Ciabatta is probably my favorite “difficult” bread to make. I say difficult because it’s in that category of artisan-style breads that means it’s harder to make than just knead, rise, bake. Ciabatta takes some attention and technique and precision, and I usually manage to accomplish about two out of those three in any given recipe. So ciabatta is “difficult” only to the extent that I decide to not pay attention to what I’m doing and blunder my way through the process.
But, like I said, ciabatta is my favorite because it’s well worth the work. I think one of the great moments in the journey of bread baking is realizing that you can make bread in all kinds of new textures and shapes beyond the “standard” variety. Ciabatta is one of the most dramatic and satisfying of those new breads; it’s so jumbly and bubbly and strangely velvety in texture that it sets itself clearly apart as a work of art in your baking repertoire. If that seems overly poetic, you need to bake more so you can experience what I’m talking about.
Ciabatta is the king of “slack” doughs; that means that the water-to-flour ratio is too high to easily knead the dough. It’s still very important though to develop the strong gluten structure that normally results from kneading, so with slack doughs there are other strategies to make that happen. One is to use a stand mixer: your kitchenaid doesn’t get as whiny as you do about dough goo on its hands, and has a lot more patience for the time it requires to get the gluten where it needs (kneads? get it?) to be. You can also use a nice large food processor to much the same effect; the spinning blades counterintuitively are able to stich together a really strong dough in a very short time. It only works for small batches and short bursts, but it’s definitely an option.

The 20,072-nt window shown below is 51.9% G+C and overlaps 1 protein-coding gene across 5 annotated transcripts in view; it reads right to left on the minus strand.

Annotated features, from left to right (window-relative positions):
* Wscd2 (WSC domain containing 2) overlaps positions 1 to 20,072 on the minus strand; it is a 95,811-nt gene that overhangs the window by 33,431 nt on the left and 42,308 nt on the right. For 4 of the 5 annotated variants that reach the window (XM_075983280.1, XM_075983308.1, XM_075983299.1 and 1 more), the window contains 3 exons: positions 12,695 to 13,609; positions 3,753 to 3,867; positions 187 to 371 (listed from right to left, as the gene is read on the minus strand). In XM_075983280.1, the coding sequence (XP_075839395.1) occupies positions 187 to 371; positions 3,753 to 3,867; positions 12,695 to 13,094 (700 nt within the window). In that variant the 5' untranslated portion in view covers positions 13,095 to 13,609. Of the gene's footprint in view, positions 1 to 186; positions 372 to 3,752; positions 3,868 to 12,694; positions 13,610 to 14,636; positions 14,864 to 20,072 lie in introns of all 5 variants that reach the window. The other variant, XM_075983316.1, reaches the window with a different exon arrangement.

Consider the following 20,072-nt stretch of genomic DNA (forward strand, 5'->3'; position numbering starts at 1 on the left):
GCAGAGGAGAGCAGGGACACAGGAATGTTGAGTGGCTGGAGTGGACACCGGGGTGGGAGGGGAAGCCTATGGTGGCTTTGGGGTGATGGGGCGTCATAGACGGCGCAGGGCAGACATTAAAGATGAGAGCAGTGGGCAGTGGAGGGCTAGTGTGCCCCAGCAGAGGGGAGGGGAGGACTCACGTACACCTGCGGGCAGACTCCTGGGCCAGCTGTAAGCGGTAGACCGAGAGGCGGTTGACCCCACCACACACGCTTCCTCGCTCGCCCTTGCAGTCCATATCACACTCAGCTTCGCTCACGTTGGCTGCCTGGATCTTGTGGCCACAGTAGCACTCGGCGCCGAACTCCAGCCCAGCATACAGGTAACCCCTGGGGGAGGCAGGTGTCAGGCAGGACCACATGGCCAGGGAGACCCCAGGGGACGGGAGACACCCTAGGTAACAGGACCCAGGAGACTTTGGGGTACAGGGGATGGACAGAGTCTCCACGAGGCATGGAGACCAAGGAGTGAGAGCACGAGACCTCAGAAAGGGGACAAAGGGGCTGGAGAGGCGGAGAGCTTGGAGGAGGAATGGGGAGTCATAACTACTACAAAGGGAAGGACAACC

My favorite technique for a bread like ciabatta is the “stretch and fold” method, alternated with resting the dough. You can see below in the pictures what it looks like, but the results are pretty magical. You scoop the sides of the dough up and stretch it over onto itself, folding like an envelope to form the gluten. The resting helps as well; water and flour make gluten on their own without any help, so 10 minute rests followed by stretching can take a dough that looks like lumpy batter and make it into a rubbery blob fairly quickly. It’s pretty satisfying, too.
The main thing to remember apart from all this is to handle ciabatta gently and with plenty of flour. It’s a pretty resilient bread; once you know what you’re doing it’s hard to wreck it. But it’ll take a little time to get used to messing around with such a slack dough if you never have before.
This is, because it’s me writing it, a pretty vague and imprecise recipe for ciabatta. But don’t worry, it works. If you like how it goes and want to get a little more technical – maybe try a sourdough version, or play around with specific hydration percentages – I always recommend sites like The Fresh Loaf, which have forums filled with the wisdom and recipes of bakers of all varieties.
Okay! Let’s make some ciabatta.
41/2 cups bread flour (all-purpose will not work for this)
2 3/4 cups water
1.5 tsp yeast (see note in recipe)
1.5 tsp salt
2 tb olive oil
Start by mixing a cup or two of the flour and the yeast, salt, and oil into the water and stirring together well.